- Google Stadia launches today.
- Google is charging $60 for games older than a year.
- The launch game pricing does little to help an already shaky launch.
The Google Stadia launch already feels like it’s been orchestrated by a two-bit gaggle of impostors with ambitions of making a splash in the cloistered gaming platform market.
Not all early adopters will receive their launch kits today. The launch lineup is decent enough but doesn’t pack any exclusives or headline-grabbing launch titles. Reviews are nothing short of disastrous, with many tentatively praising the tech while slating the service and lack of features.
Not exactly harbingers of great things to come.
Stadia Launch Game Pricing
Now we’ve finally had a look at the launch game prices. Assassin’s Creed Odyssey, Shadow of the Tomb Raider, Mortal Kombat 11, and Red Dead Redemption 2, arguably the best titles in the lineup, can be yours for the princely sum of $60 each. That’s the price of a launch day title. Most of these games are now over a year old.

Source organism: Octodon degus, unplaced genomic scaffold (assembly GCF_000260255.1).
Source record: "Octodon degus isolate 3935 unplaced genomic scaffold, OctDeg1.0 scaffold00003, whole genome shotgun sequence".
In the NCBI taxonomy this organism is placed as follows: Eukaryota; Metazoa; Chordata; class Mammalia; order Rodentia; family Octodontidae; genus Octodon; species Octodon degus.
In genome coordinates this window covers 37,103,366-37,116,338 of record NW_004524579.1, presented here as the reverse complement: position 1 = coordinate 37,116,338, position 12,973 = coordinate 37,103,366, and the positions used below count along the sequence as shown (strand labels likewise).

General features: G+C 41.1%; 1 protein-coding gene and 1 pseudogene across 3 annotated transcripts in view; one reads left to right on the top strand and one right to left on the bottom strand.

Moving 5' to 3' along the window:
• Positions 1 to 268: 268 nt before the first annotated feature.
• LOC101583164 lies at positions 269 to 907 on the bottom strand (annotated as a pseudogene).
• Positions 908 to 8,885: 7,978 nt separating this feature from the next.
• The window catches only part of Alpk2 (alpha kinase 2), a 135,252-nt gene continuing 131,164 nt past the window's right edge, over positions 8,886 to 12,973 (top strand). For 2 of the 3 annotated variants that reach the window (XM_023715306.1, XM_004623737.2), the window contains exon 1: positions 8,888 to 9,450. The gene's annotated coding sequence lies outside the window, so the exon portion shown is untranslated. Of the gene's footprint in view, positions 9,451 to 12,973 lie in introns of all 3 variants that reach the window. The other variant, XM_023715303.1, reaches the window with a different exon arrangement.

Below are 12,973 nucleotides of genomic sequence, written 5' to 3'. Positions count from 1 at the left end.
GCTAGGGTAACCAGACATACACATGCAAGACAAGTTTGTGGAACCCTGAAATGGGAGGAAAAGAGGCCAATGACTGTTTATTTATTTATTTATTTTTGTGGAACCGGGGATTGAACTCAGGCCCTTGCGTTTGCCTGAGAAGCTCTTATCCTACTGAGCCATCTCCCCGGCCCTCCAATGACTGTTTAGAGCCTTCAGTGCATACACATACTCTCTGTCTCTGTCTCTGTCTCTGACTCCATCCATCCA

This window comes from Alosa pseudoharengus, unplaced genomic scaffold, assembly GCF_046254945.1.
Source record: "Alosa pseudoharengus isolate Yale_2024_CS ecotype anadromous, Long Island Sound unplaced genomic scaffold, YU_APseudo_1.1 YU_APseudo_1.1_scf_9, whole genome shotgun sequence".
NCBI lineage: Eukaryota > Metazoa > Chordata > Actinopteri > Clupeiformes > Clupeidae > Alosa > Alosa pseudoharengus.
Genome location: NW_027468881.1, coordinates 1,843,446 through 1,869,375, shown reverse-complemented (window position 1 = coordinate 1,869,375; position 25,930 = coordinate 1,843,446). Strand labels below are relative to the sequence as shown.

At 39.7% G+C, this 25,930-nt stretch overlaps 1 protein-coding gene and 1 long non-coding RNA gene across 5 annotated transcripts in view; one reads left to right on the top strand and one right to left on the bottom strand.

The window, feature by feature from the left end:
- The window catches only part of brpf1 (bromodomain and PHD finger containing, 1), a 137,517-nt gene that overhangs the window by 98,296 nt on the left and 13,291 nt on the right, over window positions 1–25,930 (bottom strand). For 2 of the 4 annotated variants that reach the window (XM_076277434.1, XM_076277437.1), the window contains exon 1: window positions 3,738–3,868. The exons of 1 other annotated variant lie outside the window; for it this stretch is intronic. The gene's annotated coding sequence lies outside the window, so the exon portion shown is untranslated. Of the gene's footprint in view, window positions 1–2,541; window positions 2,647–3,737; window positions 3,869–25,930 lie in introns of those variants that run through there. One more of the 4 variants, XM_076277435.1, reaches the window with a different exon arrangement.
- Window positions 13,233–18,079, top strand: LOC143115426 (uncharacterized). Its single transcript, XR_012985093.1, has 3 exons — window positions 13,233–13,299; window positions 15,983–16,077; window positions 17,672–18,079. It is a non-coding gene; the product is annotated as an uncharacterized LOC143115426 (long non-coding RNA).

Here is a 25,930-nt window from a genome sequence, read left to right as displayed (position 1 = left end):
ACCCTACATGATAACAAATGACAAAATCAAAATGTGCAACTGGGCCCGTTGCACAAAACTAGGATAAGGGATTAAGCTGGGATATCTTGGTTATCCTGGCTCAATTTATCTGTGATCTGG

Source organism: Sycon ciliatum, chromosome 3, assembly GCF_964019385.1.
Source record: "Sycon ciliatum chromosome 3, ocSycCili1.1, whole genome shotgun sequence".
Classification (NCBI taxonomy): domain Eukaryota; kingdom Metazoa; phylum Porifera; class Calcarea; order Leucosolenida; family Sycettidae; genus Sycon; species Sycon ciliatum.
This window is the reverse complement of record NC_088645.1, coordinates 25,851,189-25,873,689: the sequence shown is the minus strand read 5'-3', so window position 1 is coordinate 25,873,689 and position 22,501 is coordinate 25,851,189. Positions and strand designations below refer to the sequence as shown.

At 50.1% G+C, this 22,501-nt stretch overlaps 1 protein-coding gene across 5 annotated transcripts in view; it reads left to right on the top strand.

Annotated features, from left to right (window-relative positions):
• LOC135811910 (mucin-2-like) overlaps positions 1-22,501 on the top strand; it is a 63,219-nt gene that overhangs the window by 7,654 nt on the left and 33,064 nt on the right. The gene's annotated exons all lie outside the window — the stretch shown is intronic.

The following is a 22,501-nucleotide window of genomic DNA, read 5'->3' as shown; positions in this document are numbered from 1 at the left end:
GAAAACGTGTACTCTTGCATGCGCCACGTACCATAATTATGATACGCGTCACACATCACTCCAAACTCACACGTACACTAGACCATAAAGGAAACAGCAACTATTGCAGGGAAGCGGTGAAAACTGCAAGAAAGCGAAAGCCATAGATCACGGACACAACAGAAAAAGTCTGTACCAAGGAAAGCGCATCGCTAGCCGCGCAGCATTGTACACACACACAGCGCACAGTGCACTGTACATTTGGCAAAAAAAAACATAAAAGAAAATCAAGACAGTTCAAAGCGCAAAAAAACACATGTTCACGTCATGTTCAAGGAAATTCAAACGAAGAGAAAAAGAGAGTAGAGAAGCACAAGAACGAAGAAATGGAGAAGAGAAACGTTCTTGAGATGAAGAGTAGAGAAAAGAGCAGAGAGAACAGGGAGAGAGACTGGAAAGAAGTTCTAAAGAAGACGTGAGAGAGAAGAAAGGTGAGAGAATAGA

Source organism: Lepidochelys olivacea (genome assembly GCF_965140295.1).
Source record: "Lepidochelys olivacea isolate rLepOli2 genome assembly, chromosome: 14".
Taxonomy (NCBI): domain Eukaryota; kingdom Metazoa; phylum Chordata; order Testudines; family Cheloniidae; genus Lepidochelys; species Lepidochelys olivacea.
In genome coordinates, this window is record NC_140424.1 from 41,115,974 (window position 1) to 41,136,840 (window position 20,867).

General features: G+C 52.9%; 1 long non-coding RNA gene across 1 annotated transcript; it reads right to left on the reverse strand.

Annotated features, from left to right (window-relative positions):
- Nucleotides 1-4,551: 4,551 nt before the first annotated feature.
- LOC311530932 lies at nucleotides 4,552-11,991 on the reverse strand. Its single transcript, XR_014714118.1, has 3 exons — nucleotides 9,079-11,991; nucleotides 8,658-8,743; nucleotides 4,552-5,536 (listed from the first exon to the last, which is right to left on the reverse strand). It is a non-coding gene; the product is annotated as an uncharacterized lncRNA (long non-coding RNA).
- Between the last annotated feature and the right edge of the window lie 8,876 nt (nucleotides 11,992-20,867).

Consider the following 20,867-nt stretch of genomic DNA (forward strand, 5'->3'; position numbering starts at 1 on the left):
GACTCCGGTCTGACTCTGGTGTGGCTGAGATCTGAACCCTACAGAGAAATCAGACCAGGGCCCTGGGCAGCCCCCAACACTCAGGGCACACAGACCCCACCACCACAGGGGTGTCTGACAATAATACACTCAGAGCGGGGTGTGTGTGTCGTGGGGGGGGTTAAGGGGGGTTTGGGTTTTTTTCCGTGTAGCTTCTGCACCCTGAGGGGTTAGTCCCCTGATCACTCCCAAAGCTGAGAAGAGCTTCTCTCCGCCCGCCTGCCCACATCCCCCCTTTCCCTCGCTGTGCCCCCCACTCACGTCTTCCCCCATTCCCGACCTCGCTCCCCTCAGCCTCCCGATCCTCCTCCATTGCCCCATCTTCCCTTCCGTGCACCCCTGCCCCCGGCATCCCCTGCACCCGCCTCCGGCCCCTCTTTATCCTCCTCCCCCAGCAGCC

These prices are a hard sell when the very same games are available for close to half that price on rival established consoles.
Yes, it’s a new console, and the novelty factor may convince some to part with their cash to experience these titles on a new platform. But, in terms of convincing the general gaming community that Stadia is worth the investment, Google is missing the mark by a considerable margin.
The rest meander between $50 for, for example, Just Dance 2020, down to $20 for Kine and Thumper. The only Stadia exclusive, Gylt, is priced at $30. Then there are some pretty baffling oddities, such as $40 for 2016’s Final Fantasy XV, and $30 for 2015’s Rise of the Tomb Raider.
All of this raises the question of who Google is targeting with the Stadia and whether they are aware of the competition.
Xbox is flogging its excellent Xbox Game Pass library for peanuts compared to the Stadia prices and plans to integrate its Project xCloud cloud streaming into the subscription service next year. In other words, a service comparable to Stadia at a fraction of the cost with hundreds of games that you don’t have to buy individually.
It’s becoming increasingly difficult to consider Google Stadia as a viable option.
This article was edited by Samburaj Das.
Last modified: November 19, 2019 13:59 UTC